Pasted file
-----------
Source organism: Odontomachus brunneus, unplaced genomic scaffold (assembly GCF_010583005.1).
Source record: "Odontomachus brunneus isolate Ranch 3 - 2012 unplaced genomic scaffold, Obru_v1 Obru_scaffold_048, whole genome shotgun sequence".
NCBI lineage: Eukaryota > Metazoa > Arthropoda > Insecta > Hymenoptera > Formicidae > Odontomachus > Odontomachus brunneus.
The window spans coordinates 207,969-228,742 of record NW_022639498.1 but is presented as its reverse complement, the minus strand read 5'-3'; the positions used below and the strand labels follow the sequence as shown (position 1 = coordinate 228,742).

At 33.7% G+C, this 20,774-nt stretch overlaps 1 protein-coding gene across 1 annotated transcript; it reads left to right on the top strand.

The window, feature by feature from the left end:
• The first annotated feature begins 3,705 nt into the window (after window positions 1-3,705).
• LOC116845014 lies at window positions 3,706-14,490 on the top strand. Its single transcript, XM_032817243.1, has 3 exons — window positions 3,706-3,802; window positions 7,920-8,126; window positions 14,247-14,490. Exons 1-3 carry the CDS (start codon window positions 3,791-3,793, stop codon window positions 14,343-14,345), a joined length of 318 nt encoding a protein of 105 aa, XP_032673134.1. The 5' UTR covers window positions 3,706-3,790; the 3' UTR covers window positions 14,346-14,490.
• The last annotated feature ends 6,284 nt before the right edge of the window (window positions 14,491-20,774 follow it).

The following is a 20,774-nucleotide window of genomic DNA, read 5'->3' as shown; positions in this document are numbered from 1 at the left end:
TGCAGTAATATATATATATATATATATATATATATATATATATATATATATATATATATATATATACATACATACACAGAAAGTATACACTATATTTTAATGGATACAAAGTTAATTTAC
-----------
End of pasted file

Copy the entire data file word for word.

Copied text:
Source organism: Odontomachus brunneus, unplaced genomic scaffold (assembly GCF_010583005.1).
Source record: "Odontomachus brunneus isolate Ranch 3 - 2012 unplaced genomic scaffold, Obru_v1 Obru_scaffold_048, whole genome shotgun sequence".
NCBI lineage: Eukaryota > Metazoa > Arthropoda > Insecta > Hymenoptera > Formicidae > Odontomachus > Odontomachus brunneus.
The window spans coordinates 207,969-228,742 of record NW_022639498.1 but is presented as its reverse complement, the minus strand read 5'-3'; the positions used below and the strand labels follow the sequence as shown (position 1 = coordinate 228,742).

At 33.7% G+C, this 20,774-nt stretch overlaps 1 protein-coding gene across 1 annotated transcript; it reads left to right on the top strand.

The window, feature by feature from the left end:
• The first annotated feature begins 3,705 nt into the window (after window positions 1-3,705).
• LOC116845014 lies at window positions 3,706-14,490 on the top strand. Its single transcript, XM_032817243.1, has 3 exons — window positions 3,706-3,802; window positions 7,920-8,126; window positions 14,247-14,490. Exons 1-3 carry the CDS (start codon window positions 3,791-3,793, stop codon window positions 14,343-14,345), a joined length of 318 nt encoding a protein of 105 aa, XP_032673134.1. The 5' UTR covers window positions 3,706-3,790; the 3' UTR covers window positions 14,346-14,490.
• The last annotated feature ends 6,284 nt before the right edge of the window (window positions 14,491-20,774 follow it).

The following is a 20,774-nucleotide window of genomic DNA, read 5'->3' as shown; positions in this document are numbered from 1 at the left end:
TGCAGTAATATATATATATATATATATATATATATATATATATATATATATATATATATATATATACATACATACACAGAAAGTATACACTATATTTTAATGGATACAAAGTTAATTTAC